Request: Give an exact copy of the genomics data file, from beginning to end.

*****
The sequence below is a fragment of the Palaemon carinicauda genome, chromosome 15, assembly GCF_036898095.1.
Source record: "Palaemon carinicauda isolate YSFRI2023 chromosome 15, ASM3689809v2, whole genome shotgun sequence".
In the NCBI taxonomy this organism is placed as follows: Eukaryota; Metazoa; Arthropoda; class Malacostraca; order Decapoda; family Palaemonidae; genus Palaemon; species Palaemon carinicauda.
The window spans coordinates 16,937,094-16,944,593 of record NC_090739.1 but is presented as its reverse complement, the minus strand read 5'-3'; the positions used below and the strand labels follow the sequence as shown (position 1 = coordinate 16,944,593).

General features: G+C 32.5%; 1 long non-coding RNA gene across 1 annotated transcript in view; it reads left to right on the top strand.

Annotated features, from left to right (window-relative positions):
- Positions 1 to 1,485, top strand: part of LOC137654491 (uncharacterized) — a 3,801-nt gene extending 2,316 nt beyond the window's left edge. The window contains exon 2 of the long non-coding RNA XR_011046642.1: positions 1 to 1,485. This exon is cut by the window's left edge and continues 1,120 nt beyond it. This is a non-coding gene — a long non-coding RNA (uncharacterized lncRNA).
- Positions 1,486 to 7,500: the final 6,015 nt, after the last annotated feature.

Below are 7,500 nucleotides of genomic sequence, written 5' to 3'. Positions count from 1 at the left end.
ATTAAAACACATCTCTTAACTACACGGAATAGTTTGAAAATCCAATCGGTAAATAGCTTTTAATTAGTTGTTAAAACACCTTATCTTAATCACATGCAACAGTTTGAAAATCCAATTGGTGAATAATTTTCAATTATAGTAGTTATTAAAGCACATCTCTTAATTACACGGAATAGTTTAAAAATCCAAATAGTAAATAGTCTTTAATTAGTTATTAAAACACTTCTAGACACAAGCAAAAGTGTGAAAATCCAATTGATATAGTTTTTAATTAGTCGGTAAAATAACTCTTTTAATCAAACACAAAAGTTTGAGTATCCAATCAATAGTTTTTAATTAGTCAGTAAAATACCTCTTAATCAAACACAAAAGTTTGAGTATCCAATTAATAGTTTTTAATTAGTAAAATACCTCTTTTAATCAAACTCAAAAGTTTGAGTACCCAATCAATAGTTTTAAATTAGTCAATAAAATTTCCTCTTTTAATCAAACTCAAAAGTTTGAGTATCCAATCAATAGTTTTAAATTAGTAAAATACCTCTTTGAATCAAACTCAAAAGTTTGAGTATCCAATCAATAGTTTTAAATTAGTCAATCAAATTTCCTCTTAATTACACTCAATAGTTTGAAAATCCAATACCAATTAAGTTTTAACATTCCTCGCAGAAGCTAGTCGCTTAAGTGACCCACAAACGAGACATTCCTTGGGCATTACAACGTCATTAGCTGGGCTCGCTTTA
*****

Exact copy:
The sequence below is a fragment of the Palaemon carinicauda genome, chromosome 15, assembly GCF_036898095.1.
Source record: "Palaemon carinicauda isolate YSFRI2023 chromosome 15, ASM3689809v2, whole genome shotgun sequence".
In the NCBI taxonomy this organism is placed as follows: Eukaryota; Metazoa; Arthropoda; class Malacostraca; order Decapoda; family Palaemonidae; genus Palaemon; species Palaemon carinicauda.
The window spans coordinates 16,937,094-16,944,593 of record NC_090739.1 but is presented as its reverse complement, the minus strand read 5'-3'; the positions used below and the strand labels follow the sequence as shown (position 1 = coordinate 16,944,593).

General features: G+C 32.5%; 1 long non-coding RNA gene across 1 annotated transcript in view; it reads left to right on the top strand.

Annotated features, from left to right (window-relative positions):
- Positions 1 to 1,485, top strand: part of LOC137654491 (uncharacterized) — a 3,801-nt gene extending 2,316 nt beyond the window's left edge. The window contains exon 2 of the long non-coding RNA XR_011046642.1: positions 1 to 1,485. This exon is cut by the window's left edge and continues 1,120 nt beyond it. This is a non-coding gene — a long non-coding RNA (uncharacterized lncRNA).
- Positions 1,486 to 7,500: the final 6,015 nt, after the last annotated feature.

Below are 7,500 nucleotides of genomic sequence, written 5' to 3'. Positions count from 1 at the left end.
ATTAAAACACATCTCTTAACTACACGGAATAGTTTGAAAATCCAATCGGTAAATAGCTTTTAATTAGTTGTTAAAACACCTTATCTTAATCACATGCAACAGTTTGAAAATCCAATTGGTGAATAATTTTCAATTATAGTAGTTATTAAAGCACATCTCTTAATTACACGGAATAGTTTAAAAATCCAAATAGTAAATAGTCTTTAATTAGTTATTAAAACACTTCTAGACACAAGCAAAAGTGTGAAAATCCAATTGATATAGTTTTTAATTAGTCGGTAAAATAACTCTTTTAATCAAACACAAAAGTTTGAGTATCCAATCAATAGTTTTTAATTAGTCAGTAAAATACCTCTTAATCAAACACAAAAGTTTGAGTATCCAATTAATAGTTTTTAATTAGTAAAATACCTCTTTTAATCAAACTCAAAAGTTTGAGTACCCAATCAATAGTTTTAAATTAGTCAATAAAATTTCCTCTTTTAATCAAACTCAAAAGTTTGAGTATCCAATCAATAGTTTTAAATTAGTAAAATACCTCTTTGAATCAAACTCAAAAGTTTGAGTATCCAATCAATAGTTTTAAATTAGTCAATCAAATTTCCTCTTAATTACACTCAATAGTTTGAAAATCCAATACCAATTAAGTTTTAACATTCCTCGCAGAAGCTAGTCGCTTAAGTGACCCACAAACGAGACATTCCTTGGGCATTACAACGTCATTAGCTGGGCTCGCTTTA